FIG. 2 further illustrates an exemplary system for communicating video data in a digital media device;

FIG. 3 illustrates the exemplary outputting of video data using send and receive queues;

FIG. 4 illustrates the exemplary inputting of video data using send and receive queues;

FIGS. 5 (A-B) illustrates an exemplary method of communicating outgoing video data in a digital media device; and

FIGS. 6 (A-B) illustrates an exemplary method of communicating incoming video data in a digital media device.

DETAILED DESCRIPTION OF THE INVENTION

FIG. 1 illustrates an exemplary system 10 for communicating video data in a digital media device 20. In one embodiment, system 10 includes an application layer 12, an optional personality module layer 14, a video abstraction layer (VAL) 16, and a device driver layer 18 that communicate with one another according to the operation of a digital media device 20, which may be a computer workstation or any other suitable digital media device 20. Application layer 12 includes one or more software applications 22 that process and control the communication of video data in digital media device 20. Personality module layer 14 is an optional layer that includes one or more personality modules 24, each of which may include one or more high level digital media toolkits, application programming interfaces (APIs), or any other suitable software components. Examples of such personality modules 24 may include MICROSOFT VIDEOFORWINDOWS, MICROSOFT DIRECTSHOW, and APPLE QUICKTIME, although any appropriate personality module 24 may be used without departing from the intended scope of the present invention.

Device driver layer 18 provides driver functionality suitable for the operating system and video subsystem hardware associated with digital media device 20. VAL 16 includes one or more video libraries, APIs, or other software components suitable to encapsulate the video resources of digital media device 20 in support of the video communications needs of the higher level software associated with application layer 12, personality module layer 12, or both layers 12 and 14. Applications 22 may use one or more personality modules 24,which then use VAL 16 to access appropriate video resources of digital media device 20. Alternatively, as illustrated in FIG. 1, the architecture of system 10 may allow one or more applications 22 to access VAL 16 directly without using personality module layer 14. As an example, it might be desirable for an appropriate high performance video editing application 22 to access VAL 16 directly rather than through personality module layer 14.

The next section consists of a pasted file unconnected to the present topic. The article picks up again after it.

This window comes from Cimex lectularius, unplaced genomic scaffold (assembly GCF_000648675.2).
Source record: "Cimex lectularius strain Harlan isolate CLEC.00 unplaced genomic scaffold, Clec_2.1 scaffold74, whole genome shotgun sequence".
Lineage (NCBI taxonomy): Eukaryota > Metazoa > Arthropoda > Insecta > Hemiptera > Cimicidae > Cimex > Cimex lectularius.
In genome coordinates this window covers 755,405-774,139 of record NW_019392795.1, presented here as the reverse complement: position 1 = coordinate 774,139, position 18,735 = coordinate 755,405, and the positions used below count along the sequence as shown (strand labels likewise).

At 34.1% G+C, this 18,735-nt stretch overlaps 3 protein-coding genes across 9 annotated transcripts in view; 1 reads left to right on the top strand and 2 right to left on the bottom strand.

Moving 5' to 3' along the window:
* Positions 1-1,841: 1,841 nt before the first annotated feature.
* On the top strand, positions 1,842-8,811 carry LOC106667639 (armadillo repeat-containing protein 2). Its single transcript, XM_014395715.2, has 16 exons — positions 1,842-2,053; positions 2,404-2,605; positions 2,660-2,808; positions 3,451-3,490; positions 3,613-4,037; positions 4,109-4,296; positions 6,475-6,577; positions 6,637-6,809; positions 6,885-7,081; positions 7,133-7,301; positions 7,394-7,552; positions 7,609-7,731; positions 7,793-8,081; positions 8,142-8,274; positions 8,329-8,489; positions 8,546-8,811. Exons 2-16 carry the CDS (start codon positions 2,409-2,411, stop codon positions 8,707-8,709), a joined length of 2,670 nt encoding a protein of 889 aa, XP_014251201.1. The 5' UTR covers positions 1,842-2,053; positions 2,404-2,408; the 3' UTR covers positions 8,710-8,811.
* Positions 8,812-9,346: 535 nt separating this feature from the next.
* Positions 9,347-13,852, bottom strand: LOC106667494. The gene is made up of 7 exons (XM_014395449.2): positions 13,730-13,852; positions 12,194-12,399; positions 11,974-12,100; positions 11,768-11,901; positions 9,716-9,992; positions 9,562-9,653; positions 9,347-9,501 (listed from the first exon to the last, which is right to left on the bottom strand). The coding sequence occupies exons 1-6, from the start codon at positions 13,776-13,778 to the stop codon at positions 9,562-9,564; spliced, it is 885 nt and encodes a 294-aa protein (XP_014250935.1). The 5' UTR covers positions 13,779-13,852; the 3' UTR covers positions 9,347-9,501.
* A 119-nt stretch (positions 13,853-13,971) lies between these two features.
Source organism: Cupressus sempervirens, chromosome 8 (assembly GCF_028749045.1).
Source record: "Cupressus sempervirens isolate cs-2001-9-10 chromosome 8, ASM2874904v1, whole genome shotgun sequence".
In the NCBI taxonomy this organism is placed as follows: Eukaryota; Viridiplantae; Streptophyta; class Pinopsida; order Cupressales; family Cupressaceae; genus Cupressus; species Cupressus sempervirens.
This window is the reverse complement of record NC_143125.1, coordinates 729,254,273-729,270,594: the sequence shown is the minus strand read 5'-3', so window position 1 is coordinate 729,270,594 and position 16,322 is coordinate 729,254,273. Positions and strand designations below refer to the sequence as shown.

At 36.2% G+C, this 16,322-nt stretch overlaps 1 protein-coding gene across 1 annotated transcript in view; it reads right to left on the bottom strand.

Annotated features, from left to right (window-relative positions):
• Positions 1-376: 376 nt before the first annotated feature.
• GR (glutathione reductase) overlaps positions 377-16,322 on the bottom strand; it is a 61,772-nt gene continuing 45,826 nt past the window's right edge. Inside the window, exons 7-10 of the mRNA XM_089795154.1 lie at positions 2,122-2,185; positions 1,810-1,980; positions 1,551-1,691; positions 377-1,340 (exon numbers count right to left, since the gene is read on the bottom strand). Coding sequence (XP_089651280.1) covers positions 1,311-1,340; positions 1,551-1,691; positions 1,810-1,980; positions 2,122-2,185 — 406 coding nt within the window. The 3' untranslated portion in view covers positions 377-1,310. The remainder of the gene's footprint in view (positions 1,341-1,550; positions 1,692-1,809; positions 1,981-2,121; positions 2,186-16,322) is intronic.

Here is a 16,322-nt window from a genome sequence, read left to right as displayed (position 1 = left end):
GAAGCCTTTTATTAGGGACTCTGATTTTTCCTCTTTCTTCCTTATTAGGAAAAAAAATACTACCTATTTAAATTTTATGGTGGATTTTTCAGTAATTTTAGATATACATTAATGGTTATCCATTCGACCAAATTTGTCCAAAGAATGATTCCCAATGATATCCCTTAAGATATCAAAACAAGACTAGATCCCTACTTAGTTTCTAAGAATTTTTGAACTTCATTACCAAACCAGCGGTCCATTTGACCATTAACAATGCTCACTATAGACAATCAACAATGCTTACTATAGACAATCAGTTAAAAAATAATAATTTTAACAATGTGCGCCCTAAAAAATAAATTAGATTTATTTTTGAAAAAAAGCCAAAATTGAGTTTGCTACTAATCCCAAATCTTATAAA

The availability of VAL 16 allows for parallel and independent development of software and hardware components of digital media device 20. Machines running similar implementations of VAL 16 may also share suitable application code written with respect to a particular personality module 24.In one embodiment, VAL 16 may provide functionality vital to professional video application development yet lacking in typical personality modules 24 or other higher level toolkits or APIs. As described more fully below, such advantageous functionality may include, without limitation: (1) user controlled memory allocation strategy, including possible sharing of buffers among video data streams for multiple video paths; (2) substantially similar treatment of outgoing and incoming video data streams using send and receive queues; (3) in both these send and receive queues, control instructions queued in relation to buffer references to provide frame-accurate, field-accurate, or other video-data-unit-accurate control; (4) at least in the receive queue, time stamped buffers references and event messages for improved synchronization; and (5) other important functionality lacking in previous systems and associated APIs. These advantages, viewed singly or in any combination, make system 10 incorporating VAL 16 desirable in a variety of video communications contexts.